So, remember how I was telling you about how I woke up in the Daffodil Field on the day I was born?
It was all yellow! The field was so beautiful. I wanted to see more of it.
I peeked out of my flower a bit more.
Beyond the yellow sea of daffodils there was a sea of green. In front of me was a sign saying “Farm“. And a pathway!
I walked on the pathway for a while, until I got to a crossroads.
There I saw a helpful green arrow which said “Cowentry way“. This sounded exciting. Maybe it was a village or a town!
I followed the arrow and there, in the sun, on the new mown grass, I saw something standing…
Or, rather, someONE huge.She didn’t see me at first. I got closer and said:
She looked up, stopped chewing and said:
This means “Hello” in Cowish. How do I know this? I am not quite sure. I guess all Daffodilfolk are born with the knowledge of other languages!“My name is Mr Daffodil! And who are you?“, I asked.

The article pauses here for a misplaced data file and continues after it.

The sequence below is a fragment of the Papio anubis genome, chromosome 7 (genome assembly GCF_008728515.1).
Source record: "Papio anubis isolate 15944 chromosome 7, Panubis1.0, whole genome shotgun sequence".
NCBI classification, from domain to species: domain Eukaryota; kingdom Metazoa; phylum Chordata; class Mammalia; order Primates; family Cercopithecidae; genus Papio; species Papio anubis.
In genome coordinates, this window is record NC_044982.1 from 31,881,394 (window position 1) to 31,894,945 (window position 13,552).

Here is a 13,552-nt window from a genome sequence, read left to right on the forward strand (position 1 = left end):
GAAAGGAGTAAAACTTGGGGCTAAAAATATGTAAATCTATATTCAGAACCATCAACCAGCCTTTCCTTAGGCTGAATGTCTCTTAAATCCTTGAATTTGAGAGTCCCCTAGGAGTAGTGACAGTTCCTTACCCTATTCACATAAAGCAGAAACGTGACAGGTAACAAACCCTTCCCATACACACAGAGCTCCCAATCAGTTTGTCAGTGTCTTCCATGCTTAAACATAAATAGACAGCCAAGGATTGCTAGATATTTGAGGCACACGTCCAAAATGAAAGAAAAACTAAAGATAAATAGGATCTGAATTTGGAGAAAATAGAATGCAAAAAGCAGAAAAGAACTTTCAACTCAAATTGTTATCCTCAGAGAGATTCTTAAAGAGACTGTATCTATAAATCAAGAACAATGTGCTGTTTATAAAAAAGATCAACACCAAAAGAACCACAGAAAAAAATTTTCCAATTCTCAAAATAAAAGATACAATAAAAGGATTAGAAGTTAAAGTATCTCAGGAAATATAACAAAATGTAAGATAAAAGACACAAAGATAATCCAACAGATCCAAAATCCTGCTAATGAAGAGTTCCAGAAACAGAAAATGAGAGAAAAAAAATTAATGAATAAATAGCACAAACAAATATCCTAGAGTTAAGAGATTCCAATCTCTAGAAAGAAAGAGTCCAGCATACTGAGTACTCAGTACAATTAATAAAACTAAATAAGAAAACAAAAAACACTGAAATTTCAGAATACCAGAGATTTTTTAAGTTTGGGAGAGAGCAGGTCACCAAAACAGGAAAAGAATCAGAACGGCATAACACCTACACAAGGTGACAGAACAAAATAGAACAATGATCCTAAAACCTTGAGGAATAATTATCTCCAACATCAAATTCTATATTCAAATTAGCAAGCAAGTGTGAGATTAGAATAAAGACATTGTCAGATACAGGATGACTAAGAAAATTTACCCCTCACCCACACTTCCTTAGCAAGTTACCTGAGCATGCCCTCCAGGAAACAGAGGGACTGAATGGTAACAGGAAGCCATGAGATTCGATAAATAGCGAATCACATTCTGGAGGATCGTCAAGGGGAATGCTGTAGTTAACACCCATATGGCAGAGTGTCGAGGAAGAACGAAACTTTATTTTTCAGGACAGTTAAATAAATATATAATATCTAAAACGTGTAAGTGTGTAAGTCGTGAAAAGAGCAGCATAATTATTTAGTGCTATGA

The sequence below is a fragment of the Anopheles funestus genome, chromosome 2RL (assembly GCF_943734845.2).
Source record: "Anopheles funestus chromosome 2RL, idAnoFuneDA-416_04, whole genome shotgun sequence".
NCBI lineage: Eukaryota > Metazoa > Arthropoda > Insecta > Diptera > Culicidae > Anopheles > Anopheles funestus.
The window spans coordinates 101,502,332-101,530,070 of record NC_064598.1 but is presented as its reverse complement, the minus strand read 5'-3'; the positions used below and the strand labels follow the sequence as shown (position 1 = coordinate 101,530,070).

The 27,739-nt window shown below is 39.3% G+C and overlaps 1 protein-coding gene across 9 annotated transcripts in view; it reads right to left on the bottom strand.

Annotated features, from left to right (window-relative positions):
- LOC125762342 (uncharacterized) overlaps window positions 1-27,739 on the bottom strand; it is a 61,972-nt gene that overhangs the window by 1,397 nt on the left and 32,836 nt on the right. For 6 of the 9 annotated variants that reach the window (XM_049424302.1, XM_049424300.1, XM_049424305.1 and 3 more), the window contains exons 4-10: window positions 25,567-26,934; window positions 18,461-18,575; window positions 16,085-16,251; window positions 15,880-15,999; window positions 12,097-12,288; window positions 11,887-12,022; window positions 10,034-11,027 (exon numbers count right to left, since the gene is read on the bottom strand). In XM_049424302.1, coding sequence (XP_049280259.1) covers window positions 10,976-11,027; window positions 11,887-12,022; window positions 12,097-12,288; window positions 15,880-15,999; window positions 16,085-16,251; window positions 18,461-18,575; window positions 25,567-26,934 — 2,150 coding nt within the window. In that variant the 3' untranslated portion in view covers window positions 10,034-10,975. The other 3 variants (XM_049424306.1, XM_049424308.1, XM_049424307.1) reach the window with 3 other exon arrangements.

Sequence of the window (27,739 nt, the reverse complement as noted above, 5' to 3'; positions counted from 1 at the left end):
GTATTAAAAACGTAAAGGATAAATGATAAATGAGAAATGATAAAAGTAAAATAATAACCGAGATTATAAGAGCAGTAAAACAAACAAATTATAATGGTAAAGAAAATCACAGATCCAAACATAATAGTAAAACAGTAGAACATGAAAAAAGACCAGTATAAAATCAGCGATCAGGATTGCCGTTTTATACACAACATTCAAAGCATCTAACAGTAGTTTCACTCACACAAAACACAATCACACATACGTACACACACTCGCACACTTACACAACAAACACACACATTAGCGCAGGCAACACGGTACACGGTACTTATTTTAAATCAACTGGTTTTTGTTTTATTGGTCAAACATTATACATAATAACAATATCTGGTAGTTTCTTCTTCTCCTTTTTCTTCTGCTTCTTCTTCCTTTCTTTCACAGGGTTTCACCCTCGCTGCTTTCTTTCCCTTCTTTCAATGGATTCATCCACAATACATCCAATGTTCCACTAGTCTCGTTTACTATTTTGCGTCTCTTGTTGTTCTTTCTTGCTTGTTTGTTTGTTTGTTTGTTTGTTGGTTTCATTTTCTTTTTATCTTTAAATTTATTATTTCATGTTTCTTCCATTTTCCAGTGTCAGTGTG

This was Cowish for “Daisy”.
“Nice to meet you, Daisy! You also have a flower name!”
At that point I got slightly scared because what she had said translated loosely as “Yeah… You look tasty!” in Cowish. I noticed that Daisy was in the middle of eating lunch, and that her lunch consisted of some of my relatives, Grasses and Clovers.
But I decided I wouldn’t be a coward. Besides, Daisy seemed quite friendly.
“Daffodils are yellow and friendly, but we are not tasty at all,” I pointed out.
“Moo? Mooo-o. Moo,” Daisy said with some disappointment.
What a relief! This meant “Oh, I see. Well, actually, I wasn’t going to eat you anyway, I have a field full of tasty clover pie.”
“I’m really glad to hear that! I was only born today!”
“Moomoo-moomoo-moo-moooo!” [* Happy birthday, little Daffodil!]“Thank you! I’m off to find some adventures now. Goodbye, hope you have a nice day, Daisy!” I said.
“M-oo.” I am not entirely sure, but I think she meant “You too, little tasty flower,” or maybe “We said good-bye before we said hello.” Either way, I decided that Daisy was indeed a friendly cow.
She was also very big. Or am I very small?
You only know you are little when you meet something (or someone) very big.